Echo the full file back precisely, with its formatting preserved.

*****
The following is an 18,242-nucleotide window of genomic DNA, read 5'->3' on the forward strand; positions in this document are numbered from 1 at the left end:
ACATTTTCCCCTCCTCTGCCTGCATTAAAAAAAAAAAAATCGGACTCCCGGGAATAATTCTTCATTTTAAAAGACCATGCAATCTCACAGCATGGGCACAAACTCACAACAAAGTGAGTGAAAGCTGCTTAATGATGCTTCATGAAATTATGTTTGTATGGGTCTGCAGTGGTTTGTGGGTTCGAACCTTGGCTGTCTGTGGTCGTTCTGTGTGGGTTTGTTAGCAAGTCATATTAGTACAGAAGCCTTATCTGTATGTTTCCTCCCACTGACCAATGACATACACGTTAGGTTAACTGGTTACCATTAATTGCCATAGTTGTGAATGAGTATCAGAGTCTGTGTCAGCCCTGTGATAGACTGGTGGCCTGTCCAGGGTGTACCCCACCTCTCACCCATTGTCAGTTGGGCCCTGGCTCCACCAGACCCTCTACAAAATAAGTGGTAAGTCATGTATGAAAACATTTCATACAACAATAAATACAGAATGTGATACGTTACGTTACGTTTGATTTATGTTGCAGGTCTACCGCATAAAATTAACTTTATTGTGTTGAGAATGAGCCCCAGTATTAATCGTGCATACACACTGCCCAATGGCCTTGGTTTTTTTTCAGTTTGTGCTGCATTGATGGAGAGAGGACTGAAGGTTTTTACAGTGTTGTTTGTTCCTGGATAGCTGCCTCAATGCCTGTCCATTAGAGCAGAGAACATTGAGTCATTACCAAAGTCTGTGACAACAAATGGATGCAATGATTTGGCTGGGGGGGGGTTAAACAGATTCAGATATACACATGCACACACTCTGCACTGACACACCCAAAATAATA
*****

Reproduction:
The following is an 18,242-nucleotide window of genomic DNA, read 5'->3' on the forward strand; positions in this document are numbered from 1 at the left end:
ACATTTTCCCCTCCTCTGCCTGCATTAAAAAAAAAAAAATCGGACTCCCGGGAATAATTCTTCATTTTAAAAGACCATGCAATCTCACAGCATGGGCACAAACTCACAACAAAGTGAGTGAAAGCTGCTTAATGATGCTTCATGAAATTATGTTTGTATGGGTCTGCAGTGGTTTGTGGGTTCGAACCTTGGCTGTCTGTGGTCGTTCTGTGTGGGTTTGTTAGCAAGTCATATTAGTACAGAAGCCTTATCTGTATGTTTCCTCCCACTGACCAATGACATACACGTTAGGTTAACTGGTTACCATTAATTGCCATAGTTGTGAATGAGTATCAGAGTCTGTGTCAGCCCTGTGATAGACTGGTGGCCTGTCCAGGGTGTACCCCACCTCTCACCCATTGTCAGTTGGGCCCTGGCTCCACCAGACCCTCTACAAAATAAGTGGTAAGTCATGTATGAAAACATTTCATACAACAATAAATACAGAATGTGATACGTTACGTTACGTTTGATTTATGTTGCAGGTCTACCGCATAAAATTAACTTTATTGTGTTGAGAATGAGCCCCAGTATTAATCGTGCATACACACTGCCCAATGGCCTTGGTTTTTTTTCAGTTTGTGCTGCATTGATGGAGAGAGGACTGAAGGTTTTTACAGTGTTGTTTGTTCCTGGATAGCTGCCTCAATGCCTGTCCATTAGAGCAGAGAACATTGAGTCATTACCAAAGTCTGTGACAACAAATGGATGCAATGATTTGGCTGGGGGGGGGTTAAACAGATTCAGATATACACATGCACACACTCTGCACTGACACACCCAAAATAATA